Trace element accumulation in lotic systems
Peltier, Gretchen Loeffler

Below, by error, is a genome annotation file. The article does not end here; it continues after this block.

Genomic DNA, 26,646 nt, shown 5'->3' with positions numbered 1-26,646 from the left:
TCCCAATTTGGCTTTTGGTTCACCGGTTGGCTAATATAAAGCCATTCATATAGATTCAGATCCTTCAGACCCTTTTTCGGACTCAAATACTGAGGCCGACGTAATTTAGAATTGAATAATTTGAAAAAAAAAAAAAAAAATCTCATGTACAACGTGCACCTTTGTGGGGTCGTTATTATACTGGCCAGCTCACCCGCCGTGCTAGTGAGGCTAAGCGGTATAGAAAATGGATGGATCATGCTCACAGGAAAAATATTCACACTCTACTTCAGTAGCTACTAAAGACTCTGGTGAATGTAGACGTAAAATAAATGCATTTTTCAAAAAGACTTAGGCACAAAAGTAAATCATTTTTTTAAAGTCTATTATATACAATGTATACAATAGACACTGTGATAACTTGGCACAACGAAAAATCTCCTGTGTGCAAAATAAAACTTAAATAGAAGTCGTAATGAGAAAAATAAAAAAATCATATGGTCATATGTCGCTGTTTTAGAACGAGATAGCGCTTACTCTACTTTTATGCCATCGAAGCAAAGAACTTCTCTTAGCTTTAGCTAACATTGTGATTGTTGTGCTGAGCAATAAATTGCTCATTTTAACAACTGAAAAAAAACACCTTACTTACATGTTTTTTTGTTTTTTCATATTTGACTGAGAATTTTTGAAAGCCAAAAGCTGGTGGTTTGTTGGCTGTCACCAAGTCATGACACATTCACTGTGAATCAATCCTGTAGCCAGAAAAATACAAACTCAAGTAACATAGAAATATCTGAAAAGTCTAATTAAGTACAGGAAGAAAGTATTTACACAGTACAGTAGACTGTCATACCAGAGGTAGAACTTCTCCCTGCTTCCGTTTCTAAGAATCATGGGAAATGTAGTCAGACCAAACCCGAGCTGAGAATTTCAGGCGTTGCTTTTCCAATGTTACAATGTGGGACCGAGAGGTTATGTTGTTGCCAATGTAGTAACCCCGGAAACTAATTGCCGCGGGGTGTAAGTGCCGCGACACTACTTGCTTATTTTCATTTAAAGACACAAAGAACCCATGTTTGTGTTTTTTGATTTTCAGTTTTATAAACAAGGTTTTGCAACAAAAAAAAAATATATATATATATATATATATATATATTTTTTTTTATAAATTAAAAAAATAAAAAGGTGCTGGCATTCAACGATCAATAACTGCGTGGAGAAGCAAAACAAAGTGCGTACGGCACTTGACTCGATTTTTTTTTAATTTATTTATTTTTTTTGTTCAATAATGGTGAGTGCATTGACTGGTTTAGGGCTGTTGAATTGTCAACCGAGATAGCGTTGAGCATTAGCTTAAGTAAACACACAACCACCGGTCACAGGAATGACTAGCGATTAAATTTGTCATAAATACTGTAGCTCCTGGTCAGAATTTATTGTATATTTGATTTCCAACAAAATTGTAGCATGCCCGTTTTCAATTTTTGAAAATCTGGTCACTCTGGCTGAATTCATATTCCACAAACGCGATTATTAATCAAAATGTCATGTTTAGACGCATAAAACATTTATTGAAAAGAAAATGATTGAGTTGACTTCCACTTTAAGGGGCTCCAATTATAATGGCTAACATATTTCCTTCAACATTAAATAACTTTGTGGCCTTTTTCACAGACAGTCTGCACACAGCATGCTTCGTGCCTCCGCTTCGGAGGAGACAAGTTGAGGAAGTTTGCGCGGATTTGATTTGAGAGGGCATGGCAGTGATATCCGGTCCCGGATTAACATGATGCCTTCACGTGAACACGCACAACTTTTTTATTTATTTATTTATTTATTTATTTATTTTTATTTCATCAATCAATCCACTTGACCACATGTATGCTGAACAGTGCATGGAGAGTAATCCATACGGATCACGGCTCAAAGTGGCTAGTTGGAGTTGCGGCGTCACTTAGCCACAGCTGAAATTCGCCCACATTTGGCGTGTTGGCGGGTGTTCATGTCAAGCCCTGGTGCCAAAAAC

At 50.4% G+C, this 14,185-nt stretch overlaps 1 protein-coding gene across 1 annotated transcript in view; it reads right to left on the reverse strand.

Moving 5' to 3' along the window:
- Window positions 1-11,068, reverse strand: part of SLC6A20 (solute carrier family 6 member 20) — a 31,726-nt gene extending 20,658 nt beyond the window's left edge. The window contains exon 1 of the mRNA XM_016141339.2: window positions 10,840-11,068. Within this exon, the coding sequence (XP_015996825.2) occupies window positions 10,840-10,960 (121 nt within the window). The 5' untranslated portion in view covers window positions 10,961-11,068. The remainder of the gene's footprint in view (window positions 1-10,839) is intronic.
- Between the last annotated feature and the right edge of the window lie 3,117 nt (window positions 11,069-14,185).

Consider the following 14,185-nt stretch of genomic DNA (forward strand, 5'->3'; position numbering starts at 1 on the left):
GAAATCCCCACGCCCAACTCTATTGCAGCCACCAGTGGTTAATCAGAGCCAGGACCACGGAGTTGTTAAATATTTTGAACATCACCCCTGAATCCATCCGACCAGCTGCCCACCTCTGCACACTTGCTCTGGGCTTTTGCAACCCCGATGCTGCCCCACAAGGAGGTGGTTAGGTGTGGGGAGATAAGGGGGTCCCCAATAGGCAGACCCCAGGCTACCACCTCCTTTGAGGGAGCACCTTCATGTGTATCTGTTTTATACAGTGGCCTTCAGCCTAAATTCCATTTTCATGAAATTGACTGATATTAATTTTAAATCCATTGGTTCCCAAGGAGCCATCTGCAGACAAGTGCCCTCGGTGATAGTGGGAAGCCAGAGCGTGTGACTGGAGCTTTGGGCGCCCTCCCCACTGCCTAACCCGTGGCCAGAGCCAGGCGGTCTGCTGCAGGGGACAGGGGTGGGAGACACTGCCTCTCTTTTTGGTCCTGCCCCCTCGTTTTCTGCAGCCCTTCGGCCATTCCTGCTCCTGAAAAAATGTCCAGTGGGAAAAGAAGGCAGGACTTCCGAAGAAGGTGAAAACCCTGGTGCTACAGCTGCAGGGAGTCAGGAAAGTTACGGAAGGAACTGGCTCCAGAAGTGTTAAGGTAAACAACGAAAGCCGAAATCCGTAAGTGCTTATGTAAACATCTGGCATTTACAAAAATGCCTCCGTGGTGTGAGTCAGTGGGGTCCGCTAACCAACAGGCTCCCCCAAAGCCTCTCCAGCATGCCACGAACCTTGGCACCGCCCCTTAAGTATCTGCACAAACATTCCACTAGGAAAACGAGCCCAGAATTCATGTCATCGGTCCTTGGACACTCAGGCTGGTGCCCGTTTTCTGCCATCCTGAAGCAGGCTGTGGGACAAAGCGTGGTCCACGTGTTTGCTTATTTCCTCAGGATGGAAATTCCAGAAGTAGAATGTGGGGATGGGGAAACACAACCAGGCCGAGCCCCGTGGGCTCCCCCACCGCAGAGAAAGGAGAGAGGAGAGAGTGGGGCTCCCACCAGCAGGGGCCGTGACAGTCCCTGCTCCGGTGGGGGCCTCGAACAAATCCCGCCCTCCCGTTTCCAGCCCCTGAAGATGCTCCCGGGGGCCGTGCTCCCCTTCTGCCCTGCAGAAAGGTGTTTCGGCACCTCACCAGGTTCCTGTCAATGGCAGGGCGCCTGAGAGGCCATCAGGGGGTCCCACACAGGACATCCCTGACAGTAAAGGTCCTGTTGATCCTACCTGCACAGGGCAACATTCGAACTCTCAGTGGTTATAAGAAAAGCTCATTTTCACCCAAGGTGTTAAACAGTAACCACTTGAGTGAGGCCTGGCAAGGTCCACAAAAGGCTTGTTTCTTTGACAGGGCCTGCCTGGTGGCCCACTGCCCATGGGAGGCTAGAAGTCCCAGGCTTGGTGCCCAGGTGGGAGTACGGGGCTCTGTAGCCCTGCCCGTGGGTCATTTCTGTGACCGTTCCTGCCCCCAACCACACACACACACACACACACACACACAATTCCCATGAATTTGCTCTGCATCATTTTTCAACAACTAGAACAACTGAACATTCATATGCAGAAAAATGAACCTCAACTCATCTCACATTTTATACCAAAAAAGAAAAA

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Current understanding of trace element accumulation in lotic food webs is lacking in comparison to the breadth of research in lentic systems. However, as urbanization increases, rivers receive greater loading of trace elements associated with point and nonpoint sources of contamination. Using Corbicula fluminea, I related trace element concentrations (nickel, copper, zinc, arsenic, selenium, cadmium, mercury, and lead) in clam tissue to particular point and nonpoint sources in an urban river network. Concentrations of arsenic and selenium were highest in clams from sites downstream of coal-fired power plants (CFPPs). Mercury and cadmium concentrations were higher in clams from sites with forested and urban catchments, respectively. I further explored the accumulation patterns of trace elements in clams by transplanting clams from a reference stream into a stream contaminated with CFPP discharge. Clams accumulated significantly higher concentrations of most trace elements (e.g, arsenic, selenium), higher growth rates, and elevated glutathione concentrations at the most contaminated site. Mercury concentrations declined in clams that were transplanted into the selenium-rich environment at the most contaminated site. To determine if trace element accumulation patterns reflect widespread food web contamination, I sampled clams and representative components of the food web (basal resources, invertebrates, and fishes) in two streams, one contaminated with CFPP discharge and one reference. Clams and all food web components in the contaminated stream had significantly higher concentrations of trace elements except mercury, whose concentration in clams and the rest of the food web in the reference stream were consistently higher than in the contaminated stream. Aquatic food webs and humans are linked through the pathway of fish consumption. If food webs are contaminated with trace elements, anglers may be exposed to concentrations that exceed human health standards. By measuring trace element concentrations in Lepomis macrochirus at four sites in an urban river and relating those to fish consumption patterns by anglers, I assessed the relative hazard to human health. Arsenic concentrations in muscle fillets exceed current fish consumption guidelines. The results of this dissertation support implementation of tissue-based criteria for trace elements in wildlife and subsequent review of current TMDL assessments for rivers.